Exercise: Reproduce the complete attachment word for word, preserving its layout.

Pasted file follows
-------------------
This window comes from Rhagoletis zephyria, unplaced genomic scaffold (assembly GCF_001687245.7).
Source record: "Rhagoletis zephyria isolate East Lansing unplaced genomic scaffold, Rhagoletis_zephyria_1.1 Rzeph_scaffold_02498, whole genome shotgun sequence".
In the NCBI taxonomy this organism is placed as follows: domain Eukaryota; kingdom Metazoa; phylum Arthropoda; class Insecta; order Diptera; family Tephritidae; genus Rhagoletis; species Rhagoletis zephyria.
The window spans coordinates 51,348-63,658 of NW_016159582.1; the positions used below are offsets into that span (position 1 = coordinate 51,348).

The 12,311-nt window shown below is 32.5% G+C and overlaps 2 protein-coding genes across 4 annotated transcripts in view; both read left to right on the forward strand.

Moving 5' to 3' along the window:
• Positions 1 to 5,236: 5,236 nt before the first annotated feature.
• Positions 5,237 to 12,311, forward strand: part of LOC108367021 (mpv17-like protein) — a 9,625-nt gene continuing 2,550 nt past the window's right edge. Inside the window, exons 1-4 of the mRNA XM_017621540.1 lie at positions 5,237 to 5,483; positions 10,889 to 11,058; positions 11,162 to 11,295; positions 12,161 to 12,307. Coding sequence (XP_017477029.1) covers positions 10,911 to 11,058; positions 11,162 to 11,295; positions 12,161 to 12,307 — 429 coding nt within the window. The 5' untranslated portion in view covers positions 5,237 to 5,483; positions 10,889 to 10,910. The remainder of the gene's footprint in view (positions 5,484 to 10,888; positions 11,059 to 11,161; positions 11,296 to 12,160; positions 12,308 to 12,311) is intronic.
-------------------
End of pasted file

This window comes from Rhagoletis zephyria, unplaced genomic scaffold (assembly GCF_001687245.7).
Source record: "Rhagoletis zephyria isolate East Lansing unplaced genomic scaffold, Rhagoletis_zephyria_1.1 Rzeph_scaffold_02498, whole genome shotgun sequence".
In the NCBI taxonomy this organism is placed as follows: domain Eukaryota; kingdom Metazoa; phylum Arthropoda; class Insecta; order Diptera; family Tephritidae; genus Rhagoletis; species Rhagoletis zephyria.
The window spans coordinates 51,348-63,658 of NW_016159582.1; the positions used below are offsets into that span (position 1 = coordinate 51,348).

The 12,311-nt window shown below is 32.5% G+C and overlaps 2 protein-coding genes across 4 annotated transcripts in view; both read left to right on the forward strand.

Moving 5' to 3' along the window:
• Positions 1 to 5,236: 5,236 nt before the first annotated feature.
• Positions 5,237 to 12,311, forward strand: part of LOC108367021 (mpv17-like protein) — a 9,625-nt gene continuing 2,550 nt past the window's right edge. Inside the window, exons 1-4 of the mRNA XM_017621540.1 lie at positions 5,237 to 5,483; positions 10,889 to 11,058; positions 11,162 to 11,295; positions 12,161 to 12,307. Coding sequence (XP_017477029.1) covers positions 10,911 to 11,058; positions 11,162 to 11,295; positions 12,161 to 12,307 — 429 coding nt within the window. The 5' untranslated portion in view covers positions 5,237 to 5,483; positions 10,889 to 10,910. The remainder of the gene's footprint in view (positions 5,484 to 10,888; positions 11,059 to 11,161; positions 11,296 to 12,160; positions 12,308 to 12,311) is intronic.